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TC’s Morelli breaks gender barrier on Eagles football squad

TC’s Morelli breaks gender barrier on Eagles football squad

Turlock Christian’s first female football player, Arin Morelli, practices her kicking with holder Austin Ellefson on Thursday.


POSTED October 5, 2012 3:44 p.m.

Soccer players turned field goal kickers: what was once a novel idea has become a recurring trend in high schools and colleges around the nation, local teams not excluded. Turlock and Hilmar High have a history of enlisting soccer standouts for kicking duties, but the Bulldogs and Yellowjackets aren’t alone this year because Turlock Christian High has jumped into the fold with senior Arin Morelli.

Morelli’s transition from futbol to football is a little different though. That’s because in addition to competing on the soccer field and the gridiron this Eagle also competes on the court —the volleyball court. That’s right; Morelli is a girl, the first female football player in TC history.

“I love sports and I love competing and I’m a soccer player so I thought I’d give it a shot,” Morelli said. “I thought about it for a while, since last year, but I didn’t start practicing until the summer. I just wanted to give it a shot and see if I could do it.”

After a discussion with her dad, Morelli began training with kicking coach Paul Assad through the summer months, working on the technical differences of kicking a football as opposed to a soccer ball.

“I grew up around soccer so I didn’t think it would be that much of a difference, but it’s a huge difference,” Morelli said. “With a soccer ball, if you want to get it up in the air you lean back, and with a football if you want to get it up in the air you lean forward. It’s opposite, so it’s kind of weird.”

Despite the adjustments, a couple of months with Assad proved to be enough to build Morelli’s technique and confidence, setting up a secret tryout with Eagle head coach and athletic director Shane Smith.

“I was a little surprised,” Smith said. “It was all her idea; I didn’t even know she was interested.”

Morelli not only surprised Smith with her kicking aspirations but she impressed him with her ability, earning a spot on the roster and an inside peek to the typically male-driven world of football. Although she has been a longtime classmate and friend to many of those already on the team there was a moment of trepidation when it came time to put on the pads and assimilate into the squad.

“At first I thought it was going to be weird; like they were going to look at me different and maybe not treat me the same but I’ve actually gotten really close with them,” Morelli said of her Eagles teammates. “But it is a whole different atmosphere; it’s more intense. I like intense sports, but it’s a big difference from volleyball.”

“The first time she was in the locker room at halftime I think I scared her half to death,” Smith said with a chuckle. “I don’t think she was used to a football coach going off.”

The intensity of the game isn’t the only difference from volleyball, however. Whereas Morelli is an integral part of TC’s volleyball team as a captain, her role on the football field has been limited due to Smith’s inclination to go for two rather than kick PATs. To date, Morelli has attempted only two extra points, both against Stoneridge Christian during homecoming week, the first of which sailed through the uprights before the second was blocked.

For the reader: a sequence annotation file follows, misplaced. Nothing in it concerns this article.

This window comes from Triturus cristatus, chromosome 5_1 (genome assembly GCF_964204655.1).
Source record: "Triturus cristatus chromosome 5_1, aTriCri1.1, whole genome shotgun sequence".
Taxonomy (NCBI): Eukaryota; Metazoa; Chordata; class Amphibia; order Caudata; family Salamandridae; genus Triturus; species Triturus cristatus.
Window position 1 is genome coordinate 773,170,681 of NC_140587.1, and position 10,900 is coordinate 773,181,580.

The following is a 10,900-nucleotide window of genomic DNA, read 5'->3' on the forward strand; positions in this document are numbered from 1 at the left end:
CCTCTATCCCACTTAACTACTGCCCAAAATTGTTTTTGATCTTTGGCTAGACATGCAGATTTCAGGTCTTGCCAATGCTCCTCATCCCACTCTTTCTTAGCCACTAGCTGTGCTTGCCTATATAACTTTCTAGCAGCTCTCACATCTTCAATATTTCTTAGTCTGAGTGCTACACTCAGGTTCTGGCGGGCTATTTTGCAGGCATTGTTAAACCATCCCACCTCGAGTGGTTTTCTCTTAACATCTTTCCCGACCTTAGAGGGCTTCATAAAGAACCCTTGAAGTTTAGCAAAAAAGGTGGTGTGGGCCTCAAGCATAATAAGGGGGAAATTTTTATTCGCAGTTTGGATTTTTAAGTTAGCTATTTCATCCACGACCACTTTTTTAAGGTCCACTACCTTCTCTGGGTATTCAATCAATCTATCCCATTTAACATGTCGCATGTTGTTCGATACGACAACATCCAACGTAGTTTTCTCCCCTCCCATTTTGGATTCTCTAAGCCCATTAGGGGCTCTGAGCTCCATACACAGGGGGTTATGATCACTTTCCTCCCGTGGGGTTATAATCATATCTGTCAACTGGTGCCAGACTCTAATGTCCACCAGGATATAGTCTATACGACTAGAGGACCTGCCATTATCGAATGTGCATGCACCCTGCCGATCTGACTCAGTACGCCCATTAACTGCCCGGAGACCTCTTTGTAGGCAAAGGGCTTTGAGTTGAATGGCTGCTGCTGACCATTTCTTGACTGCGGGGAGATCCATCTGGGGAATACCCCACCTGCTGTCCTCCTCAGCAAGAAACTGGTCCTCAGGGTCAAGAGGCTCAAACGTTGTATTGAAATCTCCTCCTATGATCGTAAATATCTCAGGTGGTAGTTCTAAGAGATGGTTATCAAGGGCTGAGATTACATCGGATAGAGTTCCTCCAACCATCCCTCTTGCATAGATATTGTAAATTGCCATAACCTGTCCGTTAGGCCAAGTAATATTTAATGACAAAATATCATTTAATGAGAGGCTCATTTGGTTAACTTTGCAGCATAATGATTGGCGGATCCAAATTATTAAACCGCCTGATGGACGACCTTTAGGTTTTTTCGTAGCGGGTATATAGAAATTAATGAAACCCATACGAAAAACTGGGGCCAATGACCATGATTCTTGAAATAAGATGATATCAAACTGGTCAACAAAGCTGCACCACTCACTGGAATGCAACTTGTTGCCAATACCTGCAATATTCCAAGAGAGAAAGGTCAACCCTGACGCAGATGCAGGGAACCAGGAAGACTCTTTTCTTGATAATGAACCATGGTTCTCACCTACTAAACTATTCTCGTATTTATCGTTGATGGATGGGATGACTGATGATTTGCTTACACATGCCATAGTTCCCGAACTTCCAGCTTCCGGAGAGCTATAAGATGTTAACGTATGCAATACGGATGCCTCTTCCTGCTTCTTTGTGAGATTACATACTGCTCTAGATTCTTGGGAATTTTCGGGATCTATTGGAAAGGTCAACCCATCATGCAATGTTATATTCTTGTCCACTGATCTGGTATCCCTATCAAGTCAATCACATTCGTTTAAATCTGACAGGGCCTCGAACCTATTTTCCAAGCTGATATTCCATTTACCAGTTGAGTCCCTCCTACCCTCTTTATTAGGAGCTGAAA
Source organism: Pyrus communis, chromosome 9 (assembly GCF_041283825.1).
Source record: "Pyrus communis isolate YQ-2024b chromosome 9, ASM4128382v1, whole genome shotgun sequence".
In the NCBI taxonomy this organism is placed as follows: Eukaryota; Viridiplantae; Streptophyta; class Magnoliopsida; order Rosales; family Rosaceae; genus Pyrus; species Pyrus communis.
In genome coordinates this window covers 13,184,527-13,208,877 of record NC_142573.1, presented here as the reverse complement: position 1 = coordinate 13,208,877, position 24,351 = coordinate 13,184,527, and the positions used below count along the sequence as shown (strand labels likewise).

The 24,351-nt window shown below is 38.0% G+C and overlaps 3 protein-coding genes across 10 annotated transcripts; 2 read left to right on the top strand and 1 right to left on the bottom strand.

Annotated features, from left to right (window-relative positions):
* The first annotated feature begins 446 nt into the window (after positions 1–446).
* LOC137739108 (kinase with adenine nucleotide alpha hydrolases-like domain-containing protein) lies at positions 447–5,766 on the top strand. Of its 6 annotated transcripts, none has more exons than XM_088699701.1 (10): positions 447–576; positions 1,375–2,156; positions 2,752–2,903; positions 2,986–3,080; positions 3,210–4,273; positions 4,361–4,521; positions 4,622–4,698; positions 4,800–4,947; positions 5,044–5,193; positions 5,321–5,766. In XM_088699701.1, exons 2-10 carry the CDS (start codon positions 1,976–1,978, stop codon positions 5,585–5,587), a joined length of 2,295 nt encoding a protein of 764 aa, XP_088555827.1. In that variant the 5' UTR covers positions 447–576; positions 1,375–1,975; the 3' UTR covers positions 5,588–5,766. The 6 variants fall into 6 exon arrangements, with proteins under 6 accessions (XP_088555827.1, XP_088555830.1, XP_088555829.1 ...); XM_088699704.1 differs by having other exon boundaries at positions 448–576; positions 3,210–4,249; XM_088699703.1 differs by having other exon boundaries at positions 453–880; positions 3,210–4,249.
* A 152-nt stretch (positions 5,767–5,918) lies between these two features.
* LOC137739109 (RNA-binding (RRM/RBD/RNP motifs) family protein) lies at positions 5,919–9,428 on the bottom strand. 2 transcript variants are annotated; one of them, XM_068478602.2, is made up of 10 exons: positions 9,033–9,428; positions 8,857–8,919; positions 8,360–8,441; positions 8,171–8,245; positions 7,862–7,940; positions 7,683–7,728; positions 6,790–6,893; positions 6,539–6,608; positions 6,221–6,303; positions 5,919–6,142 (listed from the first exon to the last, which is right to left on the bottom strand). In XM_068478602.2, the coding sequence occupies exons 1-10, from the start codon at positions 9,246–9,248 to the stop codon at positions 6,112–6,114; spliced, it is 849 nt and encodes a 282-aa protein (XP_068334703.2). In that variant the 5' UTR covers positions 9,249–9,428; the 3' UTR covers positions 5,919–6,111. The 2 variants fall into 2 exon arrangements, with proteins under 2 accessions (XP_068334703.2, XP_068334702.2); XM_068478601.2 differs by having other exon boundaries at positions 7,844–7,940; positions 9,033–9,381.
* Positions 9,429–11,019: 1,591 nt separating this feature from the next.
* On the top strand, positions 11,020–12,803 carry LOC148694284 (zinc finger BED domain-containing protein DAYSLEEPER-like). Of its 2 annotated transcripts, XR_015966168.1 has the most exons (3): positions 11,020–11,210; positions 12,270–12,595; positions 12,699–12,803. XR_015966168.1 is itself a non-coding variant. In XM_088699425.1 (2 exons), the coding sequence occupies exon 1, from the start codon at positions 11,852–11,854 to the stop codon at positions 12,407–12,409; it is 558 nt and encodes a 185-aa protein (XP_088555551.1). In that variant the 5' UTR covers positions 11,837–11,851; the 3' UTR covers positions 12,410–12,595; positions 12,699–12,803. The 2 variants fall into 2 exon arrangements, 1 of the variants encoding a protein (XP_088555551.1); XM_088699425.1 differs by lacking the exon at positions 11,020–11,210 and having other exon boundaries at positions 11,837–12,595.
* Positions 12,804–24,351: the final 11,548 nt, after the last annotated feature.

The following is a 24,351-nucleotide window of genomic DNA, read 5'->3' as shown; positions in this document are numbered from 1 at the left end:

“I was in a whole different world; it was crazy,” Morelli said of her appearance against Stoneridge. “I don’t remember anyone talking and I don’t remember the crowd, I just remember running out there and staring at the block and waiting for the ball to come.”

“I was relieved to make it,” Morelli added. “The first kick was the most pressure but then I wanted to do it again because it was such a rush.”

Although she hasn’t been asked to kick a three point field goal or been put in a situation where her foot is the difference in the game, Morelli, whose kicking range is around 30 yards, is eager for the opportunity to show her team and their fans that she can handle the pressure and perform like any other football player.

“I have trust in my line, my holder and my snapper,” Morelli said.

“She doesn’t come out here and act like a girl,” Smith said. “She doesn’t want to be noticed as a girl. She just wants to fit in and kick and she’s been doing a good job.”

Morelli’s place on the team has also had effects off the field, spurring TC students and parents to flock to the games on Friday in the hopes of watching the three-sport varsity Eagle kick. Increased interest in athletics amongst the community has been a goal of Smith’s since his arrival in Turlock, so even if Morelli isn’t kicking the ball in every game she’s still contributing to the team.

“A lot of people have come to the games just to see her,” Smith said. “The support from the school is great. She even has friends from other schools that come to the games hoping to see her kick.”

It remains to be seen how many more kicks Morelli will take this season or what impact her presence on the football field will have at TC but one thing is for certain; simply having the opportunity to follow a dream has made all the hard work and double duties worthwhile.

“I have no free time on my hands so it’s stressful but I love sports so I do enjoy it and think it’s totally worth it. Next year when I look back I’m going to be so happy I did it,” Morelli said. “But right now, I just look forward to our team winning, to scoring and to having fun.”

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